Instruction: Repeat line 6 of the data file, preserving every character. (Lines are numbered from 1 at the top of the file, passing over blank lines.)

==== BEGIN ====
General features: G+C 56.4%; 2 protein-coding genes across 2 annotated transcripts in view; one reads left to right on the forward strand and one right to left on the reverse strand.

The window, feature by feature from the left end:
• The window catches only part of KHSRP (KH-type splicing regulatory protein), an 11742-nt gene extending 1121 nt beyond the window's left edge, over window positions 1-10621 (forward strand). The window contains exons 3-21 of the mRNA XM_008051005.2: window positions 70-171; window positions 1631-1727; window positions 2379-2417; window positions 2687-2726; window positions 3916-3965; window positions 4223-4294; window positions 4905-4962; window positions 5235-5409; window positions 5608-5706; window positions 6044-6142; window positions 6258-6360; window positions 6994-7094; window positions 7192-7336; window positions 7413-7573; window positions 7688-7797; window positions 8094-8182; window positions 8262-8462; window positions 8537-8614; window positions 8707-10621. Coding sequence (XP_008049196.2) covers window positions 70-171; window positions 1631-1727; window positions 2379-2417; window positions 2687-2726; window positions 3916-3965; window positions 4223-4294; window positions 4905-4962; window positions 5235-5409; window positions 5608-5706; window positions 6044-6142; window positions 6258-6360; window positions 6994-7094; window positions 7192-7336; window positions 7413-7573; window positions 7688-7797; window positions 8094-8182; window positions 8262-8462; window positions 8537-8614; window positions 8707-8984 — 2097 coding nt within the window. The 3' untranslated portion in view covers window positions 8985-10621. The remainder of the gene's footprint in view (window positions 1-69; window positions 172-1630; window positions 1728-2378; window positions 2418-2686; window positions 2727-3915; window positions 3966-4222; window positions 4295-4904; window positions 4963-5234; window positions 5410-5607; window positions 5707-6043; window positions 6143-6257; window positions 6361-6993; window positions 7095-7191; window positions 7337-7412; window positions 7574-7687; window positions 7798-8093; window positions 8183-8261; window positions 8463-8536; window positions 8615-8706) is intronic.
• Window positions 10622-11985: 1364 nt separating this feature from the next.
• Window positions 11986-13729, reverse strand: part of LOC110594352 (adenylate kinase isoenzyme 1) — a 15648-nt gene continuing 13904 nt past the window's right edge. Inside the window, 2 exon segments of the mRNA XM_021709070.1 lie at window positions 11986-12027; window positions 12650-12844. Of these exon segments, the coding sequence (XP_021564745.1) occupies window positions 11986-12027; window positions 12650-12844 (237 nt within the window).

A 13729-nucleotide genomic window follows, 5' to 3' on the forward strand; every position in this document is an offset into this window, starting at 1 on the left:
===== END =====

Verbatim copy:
A 13729-nucleotide genomic window follows, 5' to 3' on the forward strand; every position in this document is an offset into this window, starting at 1 on the left: